or to say, ‘Rise and walk’?
But that you may know
that the Son of Man has authority on earth to forgive sins”–
he said to the one who was paralyzed,
“I say to you, rise, pick up your stretcher, and go home.”

He stood up immediately before them,
picked up what he had been lying on,
and went home, glorifying God.
Then astonishment seized them all and they glorified God,
and, struck with awe, they said,
“We have seen incredible things today.”

 

-Scripture texts in this work are taken from the New American Bible, revised edition© 2010, 1991, 1986, 1970 Confraternity of Christian Doctrine, Washington, D.C. and are used by permission of the copyright owner. All Rights Reserved. No part of the New American Bible may be reproduced in any form without permission in writing from the copyright owner.

hb3

Meditatio (active meditation):

We talked about which was harder to do.  Bianca answered that only God can forgive sins so that was harder.  I added in that although he had done the harder thing, it was not visible to the people around him.  So in order to show that he has authority, he then also does the easier but visible thing by curing the man of his paralysis.  The crowds were amazed by this but even more so should have marveled at his ability to forgive sin.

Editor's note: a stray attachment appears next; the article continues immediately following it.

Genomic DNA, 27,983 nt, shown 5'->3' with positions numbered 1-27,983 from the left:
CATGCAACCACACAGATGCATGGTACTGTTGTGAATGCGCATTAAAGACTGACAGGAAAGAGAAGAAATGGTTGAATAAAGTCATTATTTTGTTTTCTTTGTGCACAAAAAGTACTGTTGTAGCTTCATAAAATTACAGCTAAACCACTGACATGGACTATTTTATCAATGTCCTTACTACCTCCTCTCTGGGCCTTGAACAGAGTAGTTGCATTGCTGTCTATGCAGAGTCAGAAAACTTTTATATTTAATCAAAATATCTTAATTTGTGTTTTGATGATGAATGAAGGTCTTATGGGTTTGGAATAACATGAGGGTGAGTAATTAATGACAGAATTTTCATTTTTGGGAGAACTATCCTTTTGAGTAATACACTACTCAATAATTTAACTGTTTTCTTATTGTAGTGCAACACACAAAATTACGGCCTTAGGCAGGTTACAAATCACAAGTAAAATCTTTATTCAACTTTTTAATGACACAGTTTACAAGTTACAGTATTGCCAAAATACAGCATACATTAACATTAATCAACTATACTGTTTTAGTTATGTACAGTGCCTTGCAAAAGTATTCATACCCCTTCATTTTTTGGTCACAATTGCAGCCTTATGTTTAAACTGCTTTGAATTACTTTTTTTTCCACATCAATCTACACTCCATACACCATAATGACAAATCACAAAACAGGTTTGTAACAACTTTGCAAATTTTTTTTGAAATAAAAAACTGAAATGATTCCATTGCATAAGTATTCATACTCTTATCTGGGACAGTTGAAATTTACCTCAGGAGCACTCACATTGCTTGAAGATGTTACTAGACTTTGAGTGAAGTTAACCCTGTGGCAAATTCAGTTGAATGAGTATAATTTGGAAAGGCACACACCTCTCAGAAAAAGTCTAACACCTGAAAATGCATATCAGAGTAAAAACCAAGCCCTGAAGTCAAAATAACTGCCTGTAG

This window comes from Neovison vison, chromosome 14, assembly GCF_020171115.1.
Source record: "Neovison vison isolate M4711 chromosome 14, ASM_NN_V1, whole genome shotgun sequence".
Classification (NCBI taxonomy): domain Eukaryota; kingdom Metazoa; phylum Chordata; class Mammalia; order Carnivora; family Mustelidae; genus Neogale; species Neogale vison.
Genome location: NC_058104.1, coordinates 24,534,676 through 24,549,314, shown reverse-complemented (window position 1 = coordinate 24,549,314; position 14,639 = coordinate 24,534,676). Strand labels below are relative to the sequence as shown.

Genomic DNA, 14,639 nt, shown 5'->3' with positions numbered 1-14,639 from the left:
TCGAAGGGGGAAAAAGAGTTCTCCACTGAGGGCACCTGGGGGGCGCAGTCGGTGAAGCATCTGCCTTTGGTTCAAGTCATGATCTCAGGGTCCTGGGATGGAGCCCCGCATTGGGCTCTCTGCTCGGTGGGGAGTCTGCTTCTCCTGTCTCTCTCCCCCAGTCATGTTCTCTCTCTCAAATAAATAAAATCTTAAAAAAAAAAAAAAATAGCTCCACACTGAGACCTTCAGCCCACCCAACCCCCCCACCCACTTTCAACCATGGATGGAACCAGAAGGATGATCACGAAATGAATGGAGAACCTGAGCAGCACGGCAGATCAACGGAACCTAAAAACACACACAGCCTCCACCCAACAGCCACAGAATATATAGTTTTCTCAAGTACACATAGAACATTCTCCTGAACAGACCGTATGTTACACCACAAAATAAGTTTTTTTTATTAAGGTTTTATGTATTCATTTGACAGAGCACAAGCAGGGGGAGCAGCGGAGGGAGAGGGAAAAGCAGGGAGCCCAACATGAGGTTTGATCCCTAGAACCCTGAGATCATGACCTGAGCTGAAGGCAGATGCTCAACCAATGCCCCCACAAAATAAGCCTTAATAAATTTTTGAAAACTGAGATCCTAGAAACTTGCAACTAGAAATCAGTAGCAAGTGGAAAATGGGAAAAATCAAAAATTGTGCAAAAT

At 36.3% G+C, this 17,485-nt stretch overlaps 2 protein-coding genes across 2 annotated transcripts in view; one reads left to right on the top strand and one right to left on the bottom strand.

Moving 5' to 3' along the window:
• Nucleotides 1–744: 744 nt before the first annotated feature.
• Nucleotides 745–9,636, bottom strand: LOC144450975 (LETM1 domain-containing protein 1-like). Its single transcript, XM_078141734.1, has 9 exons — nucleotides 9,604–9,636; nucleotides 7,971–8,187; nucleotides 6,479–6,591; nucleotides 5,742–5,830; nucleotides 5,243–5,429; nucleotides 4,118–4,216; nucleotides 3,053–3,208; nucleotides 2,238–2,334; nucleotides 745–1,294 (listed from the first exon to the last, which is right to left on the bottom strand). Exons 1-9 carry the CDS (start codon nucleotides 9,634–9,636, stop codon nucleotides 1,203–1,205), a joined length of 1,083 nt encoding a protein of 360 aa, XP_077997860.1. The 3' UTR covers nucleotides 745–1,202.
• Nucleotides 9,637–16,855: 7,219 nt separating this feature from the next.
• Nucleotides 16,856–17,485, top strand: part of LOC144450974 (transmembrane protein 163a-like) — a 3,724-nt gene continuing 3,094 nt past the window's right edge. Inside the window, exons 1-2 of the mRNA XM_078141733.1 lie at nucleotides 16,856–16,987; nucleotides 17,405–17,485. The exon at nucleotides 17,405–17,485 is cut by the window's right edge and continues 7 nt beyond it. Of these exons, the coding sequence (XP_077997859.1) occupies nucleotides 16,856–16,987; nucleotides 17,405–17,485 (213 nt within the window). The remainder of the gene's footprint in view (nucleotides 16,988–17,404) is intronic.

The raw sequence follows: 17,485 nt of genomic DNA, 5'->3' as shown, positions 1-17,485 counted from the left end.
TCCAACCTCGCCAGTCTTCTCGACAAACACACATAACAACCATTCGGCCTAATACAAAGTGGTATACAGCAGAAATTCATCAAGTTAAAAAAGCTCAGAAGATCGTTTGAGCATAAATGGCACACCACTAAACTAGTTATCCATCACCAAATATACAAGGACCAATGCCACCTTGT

The question came up about Jesus instructing the man to pick up his stretcher and go home instead of staying and being with Jesus longer.  I had heard a homily once where the priest said that when Jesus told him to pick up his mat, it wasn’t for neatness, otherwise he would have told him and his friends to fix the hole in the roof.  It was because he now had a mission to help others who may need it.  So he gets his instructions to take what he has learned and go back to share with his friends and family.

Oratio (prayer):

Today we prayed that whatever Jesus has helped us with in our lives, that we may also go and help others.  We prayed that Jesus use us to help bring people to him for healing and the forgiveness of their sins.

Contemplatio (passive contemplation):

We had struggled to concentrate today.  I was slightly restless during contemplation.